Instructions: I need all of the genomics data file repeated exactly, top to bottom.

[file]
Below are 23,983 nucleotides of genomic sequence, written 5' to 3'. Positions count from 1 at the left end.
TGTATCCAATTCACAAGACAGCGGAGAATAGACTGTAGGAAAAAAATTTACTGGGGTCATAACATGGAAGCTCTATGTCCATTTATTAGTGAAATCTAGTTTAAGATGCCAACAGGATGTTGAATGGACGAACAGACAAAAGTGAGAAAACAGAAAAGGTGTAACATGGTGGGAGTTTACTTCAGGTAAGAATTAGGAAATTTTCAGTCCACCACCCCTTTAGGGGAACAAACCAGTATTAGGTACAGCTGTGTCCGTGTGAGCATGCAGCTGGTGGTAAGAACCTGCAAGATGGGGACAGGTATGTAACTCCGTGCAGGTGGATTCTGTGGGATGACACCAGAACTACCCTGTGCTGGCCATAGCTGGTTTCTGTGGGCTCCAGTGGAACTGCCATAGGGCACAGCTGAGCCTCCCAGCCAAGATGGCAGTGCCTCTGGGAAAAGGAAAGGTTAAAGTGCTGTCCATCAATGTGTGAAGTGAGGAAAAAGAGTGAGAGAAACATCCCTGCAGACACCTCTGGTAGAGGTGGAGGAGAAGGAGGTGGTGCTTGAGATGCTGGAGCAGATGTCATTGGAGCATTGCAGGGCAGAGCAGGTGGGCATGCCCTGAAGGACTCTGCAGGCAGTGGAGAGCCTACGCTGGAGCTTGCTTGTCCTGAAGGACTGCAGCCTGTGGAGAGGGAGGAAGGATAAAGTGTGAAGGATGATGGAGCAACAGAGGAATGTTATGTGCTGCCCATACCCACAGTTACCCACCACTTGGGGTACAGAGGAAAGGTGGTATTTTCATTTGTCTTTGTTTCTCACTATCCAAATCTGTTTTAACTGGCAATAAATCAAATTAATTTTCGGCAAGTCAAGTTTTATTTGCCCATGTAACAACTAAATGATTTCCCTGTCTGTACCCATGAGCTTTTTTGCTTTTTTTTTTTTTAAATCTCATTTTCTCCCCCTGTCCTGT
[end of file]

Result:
Below are 23,983 nucleotides of genomic sequence, written 5' to 3'. Positions count from 1 at the left end.
TGTATCCAATTCACAAGACAGCGGAGAATAGACTGTAGGAAAAAAATTTACTGGGGTCATAACATGGAAGCTCTATGTCCATTTATTAGTGAAATCTAGTTTAAGATGCCAACAGGATGTTGAATGGACGAACAGACAAAAGTGAGAAAACAGAAAAGGTGTAACATGGTGGGAGTTTACTTCAGGTAAGAATTAGGAAATTTTCAGTCCACCACCCCTTTAGGGGAACAAACCAGTATTAGGTACAGCTGTGTCCGTGTGAGCATGCAGCTGGTGGTAAGAACCTGCAAGATGGGGACAGGTATGTAACTCCGTGCAGGTGGATTCTGTGGGATGACACCAGAACTACCCTGTGCTGGCCATAGCTGGTTTCTGTGGGCTCCAGTGGAACTGCCATAGGGCACAGCTGAGCCTCCCAGCCAAGATGGCAGTGCCTCTGGGAAAAGGAAAGGTTAAAGTGCTGTCCATCAATGTGTGAAGTGAGGAAAAAGAGTGAGAGAAACATCCCTGCAGACACCTCTGGTAGAGGTGGAGGAGAAGGAGGTGGTGCTTGAGATGCTGGAGCAGATGTCATTGGAGCATTGCAGGGCAGAGCAGGTGGGCATGCCCTGAAGGACTCTGCAGGCAGTGGAGAGCCTACGCTGGAGCTTGCTTGTCCTGAAGGACTGCAGCCTGTGGAGAGGGAGGAAGGATAAAGTGTGAAGGATGATGGAGCAACAGAGGAATGTTATGTGCTGCCCATACCCACAGTTACCCACCACTTGGGGTACAGAGGAAAGGTGGTATTTTCATTTGTCTTTGTTTCTCACTATCCAAATCTGTTTTAACTGGCAATAAATCAAATTAATTTTCGGCAAGTCAAGTTTTATTTGCCCATGTAACAACTAAATGATTTCCCTGTCTGTACCCATGAGCTTTTTTGCTTTTTTTTTTTTTAAATCTCATTTTCTCCCCCTGTCCTGT